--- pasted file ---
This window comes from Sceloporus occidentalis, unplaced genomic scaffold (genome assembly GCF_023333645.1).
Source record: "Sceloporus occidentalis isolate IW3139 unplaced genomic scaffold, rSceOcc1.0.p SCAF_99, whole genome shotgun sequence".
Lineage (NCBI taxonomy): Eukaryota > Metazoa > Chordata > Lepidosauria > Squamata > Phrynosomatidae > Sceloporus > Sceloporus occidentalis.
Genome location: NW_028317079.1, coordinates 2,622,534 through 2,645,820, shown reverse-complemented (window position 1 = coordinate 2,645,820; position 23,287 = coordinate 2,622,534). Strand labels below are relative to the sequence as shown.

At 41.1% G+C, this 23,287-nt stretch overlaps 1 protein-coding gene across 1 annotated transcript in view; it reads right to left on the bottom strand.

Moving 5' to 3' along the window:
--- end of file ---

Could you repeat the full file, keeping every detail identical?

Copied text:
This window comes from Sceloporus occidentalis, unplaced genomic scaffold (genome assembly GCF_023333645.1).
Source record: "Sceloporus occidentalis isolate IW3139 unplaced genomic scaffold, rSceOcc1.0.p SCAF_99, whole genome shotgun sequence".
Lineage (NCBI taxonomy): Eukaryota > Metazoa > Chordata > Lepidosauria > Squamata > Phrynosomatidae > Sceloporus > Sceloporus occidentalis.
Genome location: NW_028317079.1, coordinates 2,622,534 through 2,645,820, shown reverse-complemented (window position 1 = coordinate 2,645,820; position 23,287 = coordinate 2,622,534). Strand labels below are relative to the sequence as shown.

At 41.1% G+C, this 23,287-nt stretch overlaps 1 protein-coding gene across 1 annotated transcript in view; it reads right to left on the bottom strand.

Moving 5' to 3' along the window: